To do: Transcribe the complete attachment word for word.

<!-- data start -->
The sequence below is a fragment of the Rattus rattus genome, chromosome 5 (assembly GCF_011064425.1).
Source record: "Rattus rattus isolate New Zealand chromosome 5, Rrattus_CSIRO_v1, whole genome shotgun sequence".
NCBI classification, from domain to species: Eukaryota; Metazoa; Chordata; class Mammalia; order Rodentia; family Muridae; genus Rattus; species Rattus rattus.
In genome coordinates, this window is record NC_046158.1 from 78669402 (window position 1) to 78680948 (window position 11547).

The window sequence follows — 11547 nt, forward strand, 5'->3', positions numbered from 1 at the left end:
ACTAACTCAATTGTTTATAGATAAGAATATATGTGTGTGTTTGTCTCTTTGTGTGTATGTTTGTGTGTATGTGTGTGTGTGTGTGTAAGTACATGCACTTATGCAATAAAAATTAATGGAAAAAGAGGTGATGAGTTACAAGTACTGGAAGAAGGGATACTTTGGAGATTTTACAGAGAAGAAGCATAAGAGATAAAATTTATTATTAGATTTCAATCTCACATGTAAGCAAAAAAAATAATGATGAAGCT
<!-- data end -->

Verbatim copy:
The sequence below is a fragment of the Rattus rattus genome, chromosome 5 (assembly GCF_011064425.1).
Source record: "Rattus rattus isolate New Zealand chromosome 5, Rrattus_CSIRO_v1, whole genome shotgun sequence".
NCBI classification, from domain to species: Eukaryota; Metazoa; Chordata; class Mammalia; order Rodentia; family Muridae; genus Rattus; species Rattus rattus.
In genome coordinates, this window is record NC_046158.1 from 78669402 (window position 1) to 78680948 (window position 11547).

The window sequence follows — 11547 nt, forward strand, 5'->3', positions numbered from 1 at the left end:
ACTAACTCAATTGTTTATAGATAAGAATATATGTGTGTGTTTGTCTCTTTGTGTGTATGTTTGTGTGTATGTGTGTGTGTGTGTGTAAGTACATGCACTTATGCAATAAAAATTAATGGAAAAAGAGGTGATGAGTTACAAGTACTGGAAGAAGGGATACTTTGGAGATTTTACAGAGAAGAAGCATAAGAGATAAAATTTATTATTAGATTTCAATCTCACATGTAAGCAAAAAAAATAATGATGAAGCT